Sterkfontein caves

40% of all fossil finds of hominids come from a relatively small area 60kms from where we live. It has become known as the Cradle of Humankind. Today we visited the Sterkfontein Cave in this region. Under an unassuming hill we found an impressive network of deep and roomy caves. At the end of the 19th century, these caves were mined for limestone. This limestone, made into quicklime, was used in the goldmines on the Witwatersrand. In the 1930s, the first Australopithicus (literally Southern Apeman) were found. The excavations continue until this day, and up until now some 500 hominids have been found. The hominids did not use the caves to live in. The most complete skeleton seems to have been from a boy who fell into the caves through a crack – but I’ve not been able to find whether all of them came into the caves in this way…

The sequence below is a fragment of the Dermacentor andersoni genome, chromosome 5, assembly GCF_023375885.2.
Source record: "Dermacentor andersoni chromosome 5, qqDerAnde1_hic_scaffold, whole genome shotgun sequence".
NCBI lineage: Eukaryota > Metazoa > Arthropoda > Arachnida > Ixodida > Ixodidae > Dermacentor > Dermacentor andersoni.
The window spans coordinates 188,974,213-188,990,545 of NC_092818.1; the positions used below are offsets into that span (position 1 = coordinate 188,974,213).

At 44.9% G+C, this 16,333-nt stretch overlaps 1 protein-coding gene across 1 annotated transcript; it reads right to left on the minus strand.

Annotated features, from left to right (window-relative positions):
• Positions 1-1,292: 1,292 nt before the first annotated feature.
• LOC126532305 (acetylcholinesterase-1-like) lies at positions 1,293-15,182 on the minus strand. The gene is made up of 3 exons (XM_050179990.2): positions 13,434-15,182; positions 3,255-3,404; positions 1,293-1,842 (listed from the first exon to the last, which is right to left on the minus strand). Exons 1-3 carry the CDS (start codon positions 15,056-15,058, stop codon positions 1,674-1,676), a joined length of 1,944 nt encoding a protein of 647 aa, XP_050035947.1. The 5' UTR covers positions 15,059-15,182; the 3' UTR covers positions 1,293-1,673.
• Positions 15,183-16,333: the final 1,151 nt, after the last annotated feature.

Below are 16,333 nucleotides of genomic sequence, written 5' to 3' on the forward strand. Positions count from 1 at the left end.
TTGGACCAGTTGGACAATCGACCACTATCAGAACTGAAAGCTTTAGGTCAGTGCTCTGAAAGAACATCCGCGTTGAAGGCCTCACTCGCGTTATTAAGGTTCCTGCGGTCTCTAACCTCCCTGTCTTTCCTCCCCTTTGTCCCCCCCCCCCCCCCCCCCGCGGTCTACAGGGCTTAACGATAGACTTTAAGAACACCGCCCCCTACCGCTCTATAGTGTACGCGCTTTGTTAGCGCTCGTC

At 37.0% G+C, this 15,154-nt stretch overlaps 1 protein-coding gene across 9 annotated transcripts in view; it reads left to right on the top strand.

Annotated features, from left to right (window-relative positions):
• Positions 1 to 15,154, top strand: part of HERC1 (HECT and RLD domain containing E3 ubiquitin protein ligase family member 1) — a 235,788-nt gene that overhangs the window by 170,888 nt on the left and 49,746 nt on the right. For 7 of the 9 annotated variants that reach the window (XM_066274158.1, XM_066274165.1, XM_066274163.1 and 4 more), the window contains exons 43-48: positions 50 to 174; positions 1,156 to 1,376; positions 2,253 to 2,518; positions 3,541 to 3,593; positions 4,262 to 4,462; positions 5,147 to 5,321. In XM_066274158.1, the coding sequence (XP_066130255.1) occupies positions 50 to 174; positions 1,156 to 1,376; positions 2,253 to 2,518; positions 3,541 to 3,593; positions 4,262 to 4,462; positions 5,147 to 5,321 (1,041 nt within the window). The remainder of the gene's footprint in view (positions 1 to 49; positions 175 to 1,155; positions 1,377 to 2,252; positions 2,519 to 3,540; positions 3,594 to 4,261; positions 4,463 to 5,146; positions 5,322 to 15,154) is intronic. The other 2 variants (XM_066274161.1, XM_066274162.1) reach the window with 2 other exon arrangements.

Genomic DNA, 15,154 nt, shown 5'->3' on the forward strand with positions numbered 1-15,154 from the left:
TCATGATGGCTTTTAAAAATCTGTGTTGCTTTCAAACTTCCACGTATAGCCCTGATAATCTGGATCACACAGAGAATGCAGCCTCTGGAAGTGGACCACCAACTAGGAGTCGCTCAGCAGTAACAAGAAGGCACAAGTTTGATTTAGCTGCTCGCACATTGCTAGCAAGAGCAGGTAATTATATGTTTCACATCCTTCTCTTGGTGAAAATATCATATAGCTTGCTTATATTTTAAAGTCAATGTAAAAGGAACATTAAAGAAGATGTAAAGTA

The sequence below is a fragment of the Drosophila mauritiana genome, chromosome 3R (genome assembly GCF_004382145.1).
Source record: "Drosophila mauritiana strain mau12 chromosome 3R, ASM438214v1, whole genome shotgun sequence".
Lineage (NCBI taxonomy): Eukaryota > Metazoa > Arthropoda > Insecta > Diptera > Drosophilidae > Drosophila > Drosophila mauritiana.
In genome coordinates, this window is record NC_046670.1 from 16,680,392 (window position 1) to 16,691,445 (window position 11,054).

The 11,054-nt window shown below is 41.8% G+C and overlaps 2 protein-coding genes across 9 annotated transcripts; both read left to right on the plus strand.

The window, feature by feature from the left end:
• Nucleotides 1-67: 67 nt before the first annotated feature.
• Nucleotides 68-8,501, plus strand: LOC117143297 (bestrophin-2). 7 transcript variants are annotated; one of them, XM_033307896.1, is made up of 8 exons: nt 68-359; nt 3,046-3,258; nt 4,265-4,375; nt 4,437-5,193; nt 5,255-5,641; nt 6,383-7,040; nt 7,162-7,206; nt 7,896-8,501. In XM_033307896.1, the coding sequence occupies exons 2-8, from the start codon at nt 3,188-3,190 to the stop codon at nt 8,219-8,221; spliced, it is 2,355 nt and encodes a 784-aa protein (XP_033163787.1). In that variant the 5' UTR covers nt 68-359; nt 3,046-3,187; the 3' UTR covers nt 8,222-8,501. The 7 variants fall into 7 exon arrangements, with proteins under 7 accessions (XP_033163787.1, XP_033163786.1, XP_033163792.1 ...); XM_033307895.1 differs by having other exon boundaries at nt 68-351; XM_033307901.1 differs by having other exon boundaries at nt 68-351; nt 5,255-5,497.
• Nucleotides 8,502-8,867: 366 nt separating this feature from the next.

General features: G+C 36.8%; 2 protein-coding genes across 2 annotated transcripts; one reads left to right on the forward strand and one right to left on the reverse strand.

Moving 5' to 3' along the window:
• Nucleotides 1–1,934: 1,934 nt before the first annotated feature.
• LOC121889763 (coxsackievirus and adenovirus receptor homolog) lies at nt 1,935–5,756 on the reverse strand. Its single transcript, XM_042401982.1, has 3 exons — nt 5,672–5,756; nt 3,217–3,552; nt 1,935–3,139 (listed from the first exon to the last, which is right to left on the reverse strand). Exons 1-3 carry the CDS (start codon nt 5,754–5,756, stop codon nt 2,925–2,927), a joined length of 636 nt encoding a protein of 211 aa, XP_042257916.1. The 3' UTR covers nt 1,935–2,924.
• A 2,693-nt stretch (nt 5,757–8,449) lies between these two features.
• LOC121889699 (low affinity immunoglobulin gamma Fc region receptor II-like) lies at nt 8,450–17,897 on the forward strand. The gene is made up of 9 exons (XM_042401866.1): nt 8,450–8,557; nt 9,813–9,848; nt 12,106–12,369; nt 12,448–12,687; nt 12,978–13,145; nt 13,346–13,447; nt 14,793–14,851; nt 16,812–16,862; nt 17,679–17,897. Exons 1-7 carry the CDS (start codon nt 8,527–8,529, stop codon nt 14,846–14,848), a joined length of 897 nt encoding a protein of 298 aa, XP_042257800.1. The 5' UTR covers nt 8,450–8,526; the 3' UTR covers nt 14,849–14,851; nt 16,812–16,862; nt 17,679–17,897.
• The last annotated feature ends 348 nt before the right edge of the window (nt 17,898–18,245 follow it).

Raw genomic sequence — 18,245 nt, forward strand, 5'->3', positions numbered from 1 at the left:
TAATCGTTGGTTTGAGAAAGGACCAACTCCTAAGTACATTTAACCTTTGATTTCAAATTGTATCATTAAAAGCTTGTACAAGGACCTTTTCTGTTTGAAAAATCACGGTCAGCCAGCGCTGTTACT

The Good Shepherd

On the Lesotho side of the Sani Pass, there is a small Pentecostal church. Siphiwe, the pastor, showed us a traditional homestead and how to wear the traditional Lesotho blankets His wife had prepared some delicious bread in a pan on a cow dung fire. The church was not officially part of this cultural expierence, but we were allowed to look inside as well. Inside we found Siphiwe’s wife washing clothes – the church doubles as the pastor’s house and living room. On the wall there was this mural of a shepherd carrying a sheep. Most of the congregation consists of shepherds who come to the Sani Pass area in summer to graze their sheep. This image of the Good Shepherd clearly touched them. I think it’s a really strong, contextual image of the Gospel!